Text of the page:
No. 6 Georgia Tech vs. No. 4 TCU
The two best conferences in NCAA basketball this season were the ACC and Big 12. Those leagues face off in the NIT final in New York City on Thursday night as the No. 6 Yellow Jackets and No. 4 Horned Frogs battle for the right to be 69th best. Teddy & Pauly commented on Georgia Tech’s stellar defense ahead of the NIT semifinals, and that was on display in the Jackets’ 76-61 win over No. 8 CSU Bakersfield on Tuesday. Tech held CSUB to 21-for-60 from the field forced 15 turnovers and had eight blocks. A whopping 30.8 percent of all of CSUB’s possessions ended with a turnover or a blocked shot. Georgia Tech is sixth nationally in defensive efficiency.
TCU also was very strong defensively in its 68-53 semifinal win over No. 4 Central Florida. The Knights were just 19-for-57 from the floor with five assists – compared to 20 helpers by the Frogs on 26 made baskets. TCU looks to match a school record for wins in this game at 24; the mark was set in 1987 when TCU’s point guard was Jamie Dixon, the team’s current coach. Dixon knows Madison Square Garden well from his many years coaching at Pittsburgh and in the Big East. “I'm a New Yorker by my parents,” Dixon said. “I tried to get the message across to our players how important it is to play at Madison Square Garden. I think they (players) sensed how important it is to me.” These two schools have never played.
No. 7 South Carolina vs. No. 1 Gonzaga
It’s an unlikely national semifinal in Glendale, Ariz., on Saturday evening when seventh-seeded South Carolina, the East Region champion, takes on West No. 1 Gonzaga. It’s the first-ever Final Four for the Gamecocks, who hadn’t even been in a NCAA Tournament since 2004 or won a game in it since 1973. The Zags have been the model of mid-major success for the past two decades but had never reached the Final Four. This matchup is not likely to be stylistically pretty because Gonzaga ranks No. 1 nationally in defensive efficiency and the Gamecocks No. 2. Gonzaga relies on half-court defense, while USC is among the nation’s leaders in turnover percentage with its pressure.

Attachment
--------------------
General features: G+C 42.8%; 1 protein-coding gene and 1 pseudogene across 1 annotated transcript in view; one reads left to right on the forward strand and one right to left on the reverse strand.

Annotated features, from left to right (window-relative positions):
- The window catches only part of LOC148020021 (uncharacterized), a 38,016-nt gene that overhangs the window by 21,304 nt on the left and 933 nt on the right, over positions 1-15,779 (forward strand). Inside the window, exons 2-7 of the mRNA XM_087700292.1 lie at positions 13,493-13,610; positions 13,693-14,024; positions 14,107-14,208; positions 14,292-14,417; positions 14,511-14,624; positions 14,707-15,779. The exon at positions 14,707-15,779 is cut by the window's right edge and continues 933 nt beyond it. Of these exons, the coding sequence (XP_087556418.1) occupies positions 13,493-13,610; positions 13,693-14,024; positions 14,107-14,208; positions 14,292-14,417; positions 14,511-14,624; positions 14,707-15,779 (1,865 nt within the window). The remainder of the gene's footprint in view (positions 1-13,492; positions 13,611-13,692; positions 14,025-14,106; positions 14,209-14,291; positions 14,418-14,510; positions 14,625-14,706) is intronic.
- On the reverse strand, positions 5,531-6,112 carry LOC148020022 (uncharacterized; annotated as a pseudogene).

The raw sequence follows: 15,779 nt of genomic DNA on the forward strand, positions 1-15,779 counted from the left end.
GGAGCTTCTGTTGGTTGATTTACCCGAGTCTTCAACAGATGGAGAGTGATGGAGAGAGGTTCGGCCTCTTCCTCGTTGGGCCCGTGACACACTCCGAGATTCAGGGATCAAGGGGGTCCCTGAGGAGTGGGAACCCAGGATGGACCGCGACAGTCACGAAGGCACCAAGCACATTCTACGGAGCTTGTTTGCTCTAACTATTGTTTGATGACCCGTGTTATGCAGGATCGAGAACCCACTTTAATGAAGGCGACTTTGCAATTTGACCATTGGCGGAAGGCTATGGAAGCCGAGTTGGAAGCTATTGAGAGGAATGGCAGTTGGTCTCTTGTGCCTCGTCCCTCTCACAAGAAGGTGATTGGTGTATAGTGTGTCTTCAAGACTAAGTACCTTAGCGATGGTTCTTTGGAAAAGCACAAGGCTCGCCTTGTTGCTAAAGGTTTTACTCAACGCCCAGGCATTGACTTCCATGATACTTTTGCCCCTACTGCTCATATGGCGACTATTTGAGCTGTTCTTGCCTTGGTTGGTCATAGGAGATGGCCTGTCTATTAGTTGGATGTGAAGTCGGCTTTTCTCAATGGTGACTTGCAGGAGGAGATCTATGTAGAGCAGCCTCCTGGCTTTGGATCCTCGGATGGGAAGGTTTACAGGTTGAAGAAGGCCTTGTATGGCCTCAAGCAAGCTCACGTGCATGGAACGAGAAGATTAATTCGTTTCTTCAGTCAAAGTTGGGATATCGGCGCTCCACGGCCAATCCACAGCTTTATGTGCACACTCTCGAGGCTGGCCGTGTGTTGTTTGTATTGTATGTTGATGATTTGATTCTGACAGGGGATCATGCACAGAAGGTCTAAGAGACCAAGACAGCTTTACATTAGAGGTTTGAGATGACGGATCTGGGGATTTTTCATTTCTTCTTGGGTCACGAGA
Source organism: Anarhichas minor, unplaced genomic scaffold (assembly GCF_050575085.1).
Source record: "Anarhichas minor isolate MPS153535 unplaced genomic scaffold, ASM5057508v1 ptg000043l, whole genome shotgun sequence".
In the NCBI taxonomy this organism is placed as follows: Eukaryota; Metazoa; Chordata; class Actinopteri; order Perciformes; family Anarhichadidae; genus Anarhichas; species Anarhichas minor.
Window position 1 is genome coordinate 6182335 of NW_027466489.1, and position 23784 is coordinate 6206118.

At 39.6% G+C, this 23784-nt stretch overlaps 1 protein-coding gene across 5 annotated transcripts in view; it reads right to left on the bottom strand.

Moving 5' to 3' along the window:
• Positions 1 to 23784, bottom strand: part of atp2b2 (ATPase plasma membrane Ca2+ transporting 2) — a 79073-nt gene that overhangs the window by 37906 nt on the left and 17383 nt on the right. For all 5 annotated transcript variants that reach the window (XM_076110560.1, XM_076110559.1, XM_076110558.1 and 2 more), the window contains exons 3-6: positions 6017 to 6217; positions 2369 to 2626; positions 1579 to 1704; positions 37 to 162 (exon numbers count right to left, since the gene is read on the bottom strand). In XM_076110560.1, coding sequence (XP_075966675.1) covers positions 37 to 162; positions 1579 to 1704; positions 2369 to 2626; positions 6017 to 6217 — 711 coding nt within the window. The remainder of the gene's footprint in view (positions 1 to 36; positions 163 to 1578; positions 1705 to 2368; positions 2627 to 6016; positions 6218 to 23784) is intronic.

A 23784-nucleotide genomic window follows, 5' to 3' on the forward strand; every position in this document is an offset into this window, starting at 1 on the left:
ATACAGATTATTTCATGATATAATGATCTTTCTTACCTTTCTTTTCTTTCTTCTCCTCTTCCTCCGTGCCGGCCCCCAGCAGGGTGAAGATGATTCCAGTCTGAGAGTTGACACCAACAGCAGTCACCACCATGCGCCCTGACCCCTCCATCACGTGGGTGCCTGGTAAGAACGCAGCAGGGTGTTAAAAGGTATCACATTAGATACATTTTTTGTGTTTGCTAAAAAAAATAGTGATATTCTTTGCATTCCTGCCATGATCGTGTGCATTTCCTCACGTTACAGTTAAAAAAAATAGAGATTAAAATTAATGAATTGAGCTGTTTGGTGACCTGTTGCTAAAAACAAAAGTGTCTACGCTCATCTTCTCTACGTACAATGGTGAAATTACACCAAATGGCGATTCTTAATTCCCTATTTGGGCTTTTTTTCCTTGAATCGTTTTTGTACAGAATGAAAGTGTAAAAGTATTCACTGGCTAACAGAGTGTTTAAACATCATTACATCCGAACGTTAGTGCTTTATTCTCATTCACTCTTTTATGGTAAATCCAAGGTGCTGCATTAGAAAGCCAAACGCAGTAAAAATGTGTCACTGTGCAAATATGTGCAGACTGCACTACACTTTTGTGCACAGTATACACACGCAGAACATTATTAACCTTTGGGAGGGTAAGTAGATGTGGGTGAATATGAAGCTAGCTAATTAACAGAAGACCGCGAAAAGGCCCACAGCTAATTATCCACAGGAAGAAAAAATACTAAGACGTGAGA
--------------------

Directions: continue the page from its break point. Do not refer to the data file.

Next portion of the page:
One big difference here is that Gonzaga also is Top 15 in offensive efficiency and South Carolina struggles on that side of the ball. However, the best player in this tournament so far has perhaps been Cocks senior Sindarius Thornwell. The SEC Player of the Year is averaging 25.8 points in the Big Dance, the most of any player (minimum two games). South Carolina definitely loses the size battle as the Gonzaga frontcourt rotation has NBA-type size led by 7-foot-1, 300-pound sixth-year senior Przemek Karnowski from Poland. Karnowski holds the Division I record in wins by a mile with 163. USC has struggled offensively against size in 2016-17. It’s the first-ever meeting between Gonzaga and South Carolina.
‘Dome Effect’ In Final Four
Only huge football stadiums host the Final Four these days — the 1996 Final Four at Continental Airlines Arena in New Jersey was the last one held in a basketball arena. Starting in 2009, the NCAA moved the court to midfield in those Final Four stadiums instead of one end zone. The new setup allowed for bigger crowds, but the worry was that the distant backgrounds would negatively affect shooting percentages; i.e. the “dome effect.” While scoring is a bit down since the move to midfield, 3-point shooting percentages have increased. The background certainly didn’t bother Villanova’s Kris Jenkins last year at NRG Stadium in Houston when he hit the buzzer-beating 3-pointer to upset North Carolina. The University of Phoenix Stadium in Glendale, Ariz., is expecting crowds of 75,000 this weekend. It’s the first time the Final Four has been held there.